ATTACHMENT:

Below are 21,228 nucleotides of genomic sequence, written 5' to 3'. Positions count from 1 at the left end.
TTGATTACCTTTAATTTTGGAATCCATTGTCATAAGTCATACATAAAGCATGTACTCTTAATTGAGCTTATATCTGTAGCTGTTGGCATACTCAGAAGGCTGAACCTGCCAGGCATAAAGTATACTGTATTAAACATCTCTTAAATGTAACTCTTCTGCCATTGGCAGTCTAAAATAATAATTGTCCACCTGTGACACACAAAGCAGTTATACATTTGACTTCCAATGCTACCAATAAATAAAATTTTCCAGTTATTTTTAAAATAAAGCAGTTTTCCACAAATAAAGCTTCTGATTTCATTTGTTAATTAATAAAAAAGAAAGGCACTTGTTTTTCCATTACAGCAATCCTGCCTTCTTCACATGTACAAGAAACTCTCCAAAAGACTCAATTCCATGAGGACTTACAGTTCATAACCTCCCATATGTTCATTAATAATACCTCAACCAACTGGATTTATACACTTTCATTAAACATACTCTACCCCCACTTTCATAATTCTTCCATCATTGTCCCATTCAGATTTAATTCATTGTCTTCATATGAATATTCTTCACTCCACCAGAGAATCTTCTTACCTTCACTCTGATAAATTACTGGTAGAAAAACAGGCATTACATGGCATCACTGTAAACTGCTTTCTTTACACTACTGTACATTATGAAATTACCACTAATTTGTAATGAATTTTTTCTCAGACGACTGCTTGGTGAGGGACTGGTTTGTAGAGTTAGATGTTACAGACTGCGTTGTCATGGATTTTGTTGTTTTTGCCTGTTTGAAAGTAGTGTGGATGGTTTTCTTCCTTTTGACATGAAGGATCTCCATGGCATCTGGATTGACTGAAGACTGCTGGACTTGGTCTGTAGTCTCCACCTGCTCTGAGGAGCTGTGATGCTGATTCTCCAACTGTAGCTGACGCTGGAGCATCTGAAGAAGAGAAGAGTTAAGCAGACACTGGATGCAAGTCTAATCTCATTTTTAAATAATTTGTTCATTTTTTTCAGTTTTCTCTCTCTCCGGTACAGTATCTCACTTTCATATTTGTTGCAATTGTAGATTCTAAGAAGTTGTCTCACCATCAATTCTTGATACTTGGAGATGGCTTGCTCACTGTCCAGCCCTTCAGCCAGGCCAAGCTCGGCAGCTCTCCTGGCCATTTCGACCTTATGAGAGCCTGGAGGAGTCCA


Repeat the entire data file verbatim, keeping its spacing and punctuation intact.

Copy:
Below are 21,228 nucleotides of genomic sequence, written 5' to 3'. Positions count from 1 at the left end.
TTGATTACCTTTAATTTTGGAATCCATTGTCATAAGTCATACATAAAGCATGTACTCTTAATTGAGCTTATATCTGTAGCTGTTGGCATACTCAGAAGGCTGAACCTGCCAGGCATAAAGTATACTGTATTAAACATCTCTTAAATGTAACTCTTCTGCCATTGGCAGTCTAAAATAATAATTGTCCACCTGTGACACACAAAGCAGTTATACATTTGACTTCCAATGCTACCAATAAATAAAATTTTCCAGTTATTTTTAAAATAAAGCAGTTTTCCACAAATAAAGCTTCTGATTTCATTTGTTAATTAATAAAAAAGAAAGGCACTTGTTTTTCCATTACAGCAATCCTGCCTTCTTCACATGTACAAGAAACTCTCCAAAAGACTCAATTCCATGAGGACTTACAGTTCATAACCTCCCATATGTTCATTAATAATACCTCAACCAACTGGATTTATACACTTTCATTAAACATACTCTACCCCCACTTTCATAATTCTTCCATCATTGTCCCATTCAGATTTAATTCATTGTCTTCATATGAATATTCTTCACTCCACCAGAGAATCTTCTTACCTTCACTCTGATAAATTACTGGTAGAAAAACAGGCATTACATGGCATCACTGTAAACTGCTTTCTTTACACTACTGTACATTATGAAATTACCACTAATTTGTAATGAATTTTTTCTCAGACGACTGCTTGGTGAGGGACTGGTTTGTAGAGTTAGATGTTACAGACTGCGTTGTCATGGATTTTGTTGTTTTTGCCTGTTTGAAAGTAGTGTGGATGGTTTTCTTCCTTTTGACATGAAGGATCTCCATGGCATCTGGATTGACTGAAGACTGCTGGACTTGGTCTGTAGTCTCCACCTGCTCTGAGGAGCTGTGATGCTGATTCTCCAACTGTAGCTGACGCTGGAGCATCTGAAGAAGAGAAGAGTTAAGCAGACACTGGATGCAAGTCTAATCTCATTTTTAAATAATTTGTTCATTTTTTTCAGTTTTCTCTCTCTCCGGTACAGTATCTCACTTTCATATTTGTTGCAATTGTAGATTCTAAGAAGTTGTCTCACCATCAATTCTTGATACTTGGAGATGGCTTGCTCACTGTCCAGCCCTTCAGCCAGGCCAAGCTCGGCAGCTCTCCTGGCCATTTCGACCTTATGAGAGCCTGGAGGAGTCCA